Agni is a reference to the fire-element, as well as the devatā who carries the same. Symbolizing one of the five base elements, some scholars have equated the worship of Agni to a more pre-hindu period where the worship mainly consisted of the visible elements of the universe such as water, earth, trees, air, etc. With that, some scholars have divided the various facets of God, such as Śiva, Gaṇeśa, Agni etc. into two groups of Vedic deities and Hindu deities thinking that with time the deities have changed their form or identity, or simply new names/Gods have come into existence in the minds of the population.

However this is not the case, as the traditions of India would agree that deities of the Rig Vedic period are the same as that of today, only their names may have changed slightly. I.e. in the Rig Veda the name Iṣa is used for Iśvara/ Śiva, and the name Gaṇapati is an obvious name for Gaṇeśa. Garutman has become Garuda today, and similar different names exist.

Agni has always been worshipped as Agni, and the worship of Agni has been constantly maintained by the Agni hotris, who specifically are Agni-worshippers, and more recently the Brahma and Arya Samaja’s of India. Here the latter two go as far as rejecting any other physical form of God, and only worship Agni and offer the various mantras of the Rig Veda to the fire.

This practice is not wrong per say, as Agni is said to be the vehicle between the worshipper and the Devatā. For this reason he carries another name Vahni which stems from the word vhni meaning the conveyor, carrier or bearer (also refer vahana). This is said to be symbolic of the third eye (ajñakhya chakra) where Agni rests, and from which the prayers are transmitted to the Devatā of worship. Hence also, the worship of Agni is essential for the grace of the devatā of worship and as its ultimate purpose gives the worshipper enlightenment through the blessing of Śiva. For this reason the first śloka of the Rig Veda is dedicated to Agni:

अग्निमीळे पुरोहितं यज्ञस्य देवंऋत्विजं। होतरां रत्नधातमम्॥
agnimīḻe purohitaṁ yajñasya devaṁṛtvijaṁ| hotarāṁ ratnadhātamam||
In fact the entire first sukta of the Rg Veda is dedicated purely to Agni, and shows the importance of Agni worship.
agni2 In the cosmology Agni is born from Mahāṛṣi Kaśyapa. Astrologically Kaśyapa Gotra is associated with Sūrya and Śani. Sūrya because Kaśyapa is the father of the twelve Adityas and Agni. Śani because is is also the father of all the asuras, daityas and danavas. The latter is also partly the reason why those who do not know their Gotra are asked to take the name of Kaśyapa during certain rituals and rites.

Agni has two wives/śaktis, namely Svāhā and Svadhā who represent the oblations for the deva/Gods and pitri/ancestors respectively. Thus mantras ending in either of these two words specifically refer to the object of the offering being either God or ancestors, i.e. om agnaye svāhā or om pitṛbhyo svadhā are common uses.

Agnikoṇa is a reference to one among the ten directions and here Agni is a Digpala. Digpala litteraly means protector of direction and here specifically refers to Agni as a devatā who rules the south-eastern direction. The Digpala are devatā who rule the directions of karma and their wives are the givers of fruits of these paths or directions. No fruit arises without the blessings of one of these Digpala, or rather their śaktis namely the Digvadhu. Therefore Agni has a very central position in ensuring the fruits of karma.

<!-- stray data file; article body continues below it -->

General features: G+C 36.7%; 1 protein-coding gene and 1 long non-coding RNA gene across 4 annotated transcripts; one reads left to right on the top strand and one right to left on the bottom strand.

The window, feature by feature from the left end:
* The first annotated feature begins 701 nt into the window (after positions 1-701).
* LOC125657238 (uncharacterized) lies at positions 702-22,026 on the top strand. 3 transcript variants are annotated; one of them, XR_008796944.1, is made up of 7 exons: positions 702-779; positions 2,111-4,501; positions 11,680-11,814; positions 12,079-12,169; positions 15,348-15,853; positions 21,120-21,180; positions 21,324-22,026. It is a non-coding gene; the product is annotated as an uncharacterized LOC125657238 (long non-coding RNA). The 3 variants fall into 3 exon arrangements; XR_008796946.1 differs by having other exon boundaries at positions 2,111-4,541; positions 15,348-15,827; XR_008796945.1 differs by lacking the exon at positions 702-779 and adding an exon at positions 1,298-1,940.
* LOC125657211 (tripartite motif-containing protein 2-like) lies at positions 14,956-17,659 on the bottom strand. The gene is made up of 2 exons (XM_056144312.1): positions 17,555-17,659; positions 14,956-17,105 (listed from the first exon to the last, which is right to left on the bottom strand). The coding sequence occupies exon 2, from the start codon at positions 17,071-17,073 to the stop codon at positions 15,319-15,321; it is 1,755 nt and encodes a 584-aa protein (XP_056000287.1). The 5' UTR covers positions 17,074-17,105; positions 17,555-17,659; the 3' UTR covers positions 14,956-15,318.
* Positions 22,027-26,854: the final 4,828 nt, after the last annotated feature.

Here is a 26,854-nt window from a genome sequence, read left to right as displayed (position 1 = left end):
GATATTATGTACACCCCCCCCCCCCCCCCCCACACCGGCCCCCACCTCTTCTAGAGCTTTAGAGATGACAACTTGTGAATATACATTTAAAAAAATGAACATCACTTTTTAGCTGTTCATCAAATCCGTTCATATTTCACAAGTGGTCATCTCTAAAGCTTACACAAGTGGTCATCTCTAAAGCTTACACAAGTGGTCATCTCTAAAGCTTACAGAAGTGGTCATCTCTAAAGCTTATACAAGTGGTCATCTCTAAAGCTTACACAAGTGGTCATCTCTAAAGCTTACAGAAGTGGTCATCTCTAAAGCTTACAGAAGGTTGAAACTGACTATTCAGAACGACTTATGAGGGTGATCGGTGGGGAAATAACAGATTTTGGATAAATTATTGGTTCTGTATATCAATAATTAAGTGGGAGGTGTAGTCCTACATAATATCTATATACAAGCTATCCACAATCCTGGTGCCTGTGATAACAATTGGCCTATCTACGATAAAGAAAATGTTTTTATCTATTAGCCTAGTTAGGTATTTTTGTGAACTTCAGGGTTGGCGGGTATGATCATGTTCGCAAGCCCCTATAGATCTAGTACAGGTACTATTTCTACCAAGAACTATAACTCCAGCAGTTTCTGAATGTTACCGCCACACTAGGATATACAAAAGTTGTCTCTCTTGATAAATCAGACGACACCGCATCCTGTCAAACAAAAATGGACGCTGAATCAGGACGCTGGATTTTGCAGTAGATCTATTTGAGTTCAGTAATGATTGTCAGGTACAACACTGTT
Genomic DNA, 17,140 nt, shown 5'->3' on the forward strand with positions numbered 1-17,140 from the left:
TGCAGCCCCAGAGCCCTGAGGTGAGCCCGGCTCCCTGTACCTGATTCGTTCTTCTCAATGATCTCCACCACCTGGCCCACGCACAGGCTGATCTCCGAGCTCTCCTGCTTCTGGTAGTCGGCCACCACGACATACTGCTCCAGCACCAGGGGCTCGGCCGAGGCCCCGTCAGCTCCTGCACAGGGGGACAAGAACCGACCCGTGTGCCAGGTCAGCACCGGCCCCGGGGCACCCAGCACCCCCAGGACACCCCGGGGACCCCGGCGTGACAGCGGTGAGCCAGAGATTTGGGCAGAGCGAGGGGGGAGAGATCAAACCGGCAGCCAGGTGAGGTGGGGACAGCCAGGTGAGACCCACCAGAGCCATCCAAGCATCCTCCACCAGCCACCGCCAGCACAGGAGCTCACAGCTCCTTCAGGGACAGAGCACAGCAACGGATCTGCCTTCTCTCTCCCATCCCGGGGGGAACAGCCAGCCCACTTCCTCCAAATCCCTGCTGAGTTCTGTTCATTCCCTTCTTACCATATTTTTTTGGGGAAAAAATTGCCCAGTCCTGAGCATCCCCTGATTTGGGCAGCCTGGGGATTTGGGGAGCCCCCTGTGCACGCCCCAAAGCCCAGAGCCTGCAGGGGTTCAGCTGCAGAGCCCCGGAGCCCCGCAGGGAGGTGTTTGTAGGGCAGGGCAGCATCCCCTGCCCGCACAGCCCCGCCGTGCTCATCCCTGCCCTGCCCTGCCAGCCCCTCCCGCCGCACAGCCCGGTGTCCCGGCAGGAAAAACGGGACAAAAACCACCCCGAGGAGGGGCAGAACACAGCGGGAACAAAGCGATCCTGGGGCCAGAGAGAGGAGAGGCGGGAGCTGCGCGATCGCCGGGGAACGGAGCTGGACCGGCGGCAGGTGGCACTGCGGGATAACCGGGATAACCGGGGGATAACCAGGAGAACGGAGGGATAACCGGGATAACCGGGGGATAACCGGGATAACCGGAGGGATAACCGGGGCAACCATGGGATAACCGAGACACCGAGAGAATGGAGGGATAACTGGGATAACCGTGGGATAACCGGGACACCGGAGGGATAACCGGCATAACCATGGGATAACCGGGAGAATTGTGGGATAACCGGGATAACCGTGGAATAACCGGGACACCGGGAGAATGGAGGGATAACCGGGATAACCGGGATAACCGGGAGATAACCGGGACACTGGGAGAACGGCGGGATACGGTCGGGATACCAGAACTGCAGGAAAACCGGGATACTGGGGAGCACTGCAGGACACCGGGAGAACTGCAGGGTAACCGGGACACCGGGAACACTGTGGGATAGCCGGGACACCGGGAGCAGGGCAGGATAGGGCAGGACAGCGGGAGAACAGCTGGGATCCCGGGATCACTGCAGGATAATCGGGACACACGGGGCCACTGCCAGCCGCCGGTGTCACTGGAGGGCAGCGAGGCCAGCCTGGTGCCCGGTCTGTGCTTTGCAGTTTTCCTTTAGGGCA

This role of Agni is closely associated with the latin word Ignis or fire. From this word came the word ingineer, thus reffering to the function of Agni. The south-eastern direction is ruled by Venus and therefore gives rise to people who are great designers or can make great scetches or plans in their mind, and are masters of inventions such as those seen by the Sri Paraśurama Avatara.
Among the planets and luminaries Sun and Mars are associated with fire, where Sun is more closely associated with the light emanating from fire, whilst Mars is specifically referred to as being of the fiery element. For this reason Mars’ placement in the arthatrikona in the dasamsa chart can show engineering as a profession.

Among sounds Agni is associated with the consonant ra and carries significance akin to the Egyptian Sun-God. This is known as a sound of the seers/rishis as the seers are said to be channels/pathways towards God, and here the two paths of moving upwards towards God (ra-fire) or bringing God down to oneself (la-earth) are governed by the rishis. The sound ra is commonly added to the mystic seed/bija mantras, i.e. hrīm, śrīm and krīm (viz. ka+ra+ī+m) are common uses of the same and represent this upwards movement.

Agni is depicted with seven tongues or jihva with which he accepts the offerings people make and transmits them to the Gods. In this form he is known by the name Vahni and is eulogized as he acts as a vehicle between the worshipper and Deva. The seven tongues/jihva symbolize the seven weekdays during which the offering are accepted.

Table 1: Saptajihva bīja
Jihva Bija (graha)
hiraṇyā hrum (Sun)
gaganā srum (Moon)
raktā śrum (Mars)
kṛṣṇā vrum (Mercury)
suprabhā lrum (Jupiter)
bahurūpā rum (Venus)
atiraktā yrum (Saturn)

The Sanskrit word for weekday is Vāra. The word Vāra is short for the word Vāsara. Vāsa means to stay, abide, dwell in, whilst Ra is a reference to Agni the God of fire much like the Egyptian Sun God. Hence the word Vāsara implies an abode for the God of fire. Similarly, a weekday/Vāra is a resting place for the Agni, and all the functions of the weekdays arise from this principle.